Aspen School District to implement new world language standards this fall
Ryan Summerlin May 9, 2014
For almost two years, the Board of Education, district administrators and K-12 world-language teachers have been discussing ways to improve the Aspen School District’s languages program.
Most of the discussions have focused on the expected levels of proficiency in the world languages for students exiting the different educational levels — elementary, middle and high school. As a result of these discussions, improvements will occur in the languages program for the 2014-15 school year, with the most significant strides occurring at the elementary level.
After determining the high school level of proficiency, district staff looked more closely at the current curriculum to ensure that students would be prepared to meet expected proficiency levels as they moved through the world languages program.
What the district learned was that high school students in a traditional language course, not including those in the International Baccalaureate (IB) program, will exit the language program at the intermediate to low level as defined by the Colorado Department of Education standards and American Council on the Teaching of Foreign Languages guidelines. High school students in the IB program left the languages program at the intermediate-mid level.
Aspen Middle School students completed the eighth-grade level with a novice- to mid-level proficiency, while elementary students left the fourth grade at a novice to low level.
To improve those rankings, the district is placing a new emphasis on early education for world languages, starting next school year.
“We want our kids to be as well-prepared as possible as they advance in their school careers,” said Julia Roark, the assistant superintendent for the Aspen School District. “We recognized the need to improve our world-languages results, and to accomplish that, we’re looking at giving the kids more exposure to world languages at a younger age.”
Starting in the fall, kindergarten and first-grade students will have both French and Spanish offered for 30 minutes a day, four days per six-day rotation. Pre-kindergarteners also will be included if time permits. Second-graders will select the language of their choice after completing grade one.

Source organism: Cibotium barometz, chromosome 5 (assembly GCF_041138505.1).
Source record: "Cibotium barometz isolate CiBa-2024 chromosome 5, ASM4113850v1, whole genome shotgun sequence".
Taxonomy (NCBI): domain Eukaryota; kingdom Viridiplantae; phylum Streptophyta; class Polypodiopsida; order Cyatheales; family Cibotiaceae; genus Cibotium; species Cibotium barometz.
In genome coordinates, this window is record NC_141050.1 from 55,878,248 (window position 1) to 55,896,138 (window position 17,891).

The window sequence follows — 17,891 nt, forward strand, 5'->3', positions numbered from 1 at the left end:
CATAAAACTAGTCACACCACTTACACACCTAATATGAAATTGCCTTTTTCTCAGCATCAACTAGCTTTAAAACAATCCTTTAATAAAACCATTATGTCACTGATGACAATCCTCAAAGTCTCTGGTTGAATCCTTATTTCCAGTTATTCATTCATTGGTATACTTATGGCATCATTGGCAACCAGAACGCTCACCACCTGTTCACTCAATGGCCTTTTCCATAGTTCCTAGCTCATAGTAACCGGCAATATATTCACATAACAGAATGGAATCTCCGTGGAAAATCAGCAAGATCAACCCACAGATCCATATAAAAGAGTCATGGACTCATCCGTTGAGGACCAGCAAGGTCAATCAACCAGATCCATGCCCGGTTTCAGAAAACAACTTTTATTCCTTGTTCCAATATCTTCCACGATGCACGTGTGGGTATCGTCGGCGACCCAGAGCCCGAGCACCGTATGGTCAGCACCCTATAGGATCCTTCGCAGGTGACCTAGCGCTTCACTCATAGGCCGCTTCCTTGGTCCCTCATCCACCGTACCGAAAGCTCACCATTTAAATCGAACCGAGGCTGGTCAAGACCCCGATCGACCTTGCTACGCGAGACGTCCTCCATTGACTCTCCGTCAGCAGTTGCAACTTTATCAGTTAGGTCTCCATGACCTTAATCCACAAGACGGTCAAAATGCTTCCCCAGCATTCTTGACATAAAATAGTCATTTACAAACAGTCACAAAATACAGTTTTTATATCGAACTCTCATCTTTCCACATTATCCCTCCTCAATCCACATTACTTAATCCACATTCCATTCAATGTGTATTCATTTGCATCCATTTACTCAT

If a student changes their mind on their language choice, the district will address the decisions on a case-by-case basis.
Grades two through four will take the language of their choice 30 minutes a day, replacing writing within their six-day rotation.
Grade-four students will be assessed with the Assessment of Performance toward Proficiency in Languages, a performance-based assessment of standards-based language learning, in late spring to measure the number of students achieving at the expected novice-low level.
Grades five through eight will continue taking the language of their choice in middle school. Eighth-grade students will be assessed with the Assessment of Performance toward Proficiency in Languages to measure the number of students achieving at the expected novice-mid level.
Grades nine through 12 will continue taking the language of their choice in high school. High school students at a Level III of their language (not including IB students) will be assessed in late spring to measure the number of students at the expected intermediate-low level. High school students in the IB program will be assessed through an International Baccalaureate exam to measure the number of students achieving at the expected intermediate-high level.
“The desired outcomes we’re looking for speaks to the Aspen culture and the high expectations we have here,” Roark said. “We want our students to be well-rounded in all subjects by the time they leave our high school.”
There are two world-language informational meetings set this month. The first is today at 8:15 a.m., and the next is Tuesday at 5 p.m. Both meetings will be held at the elementary school auxiliary gym.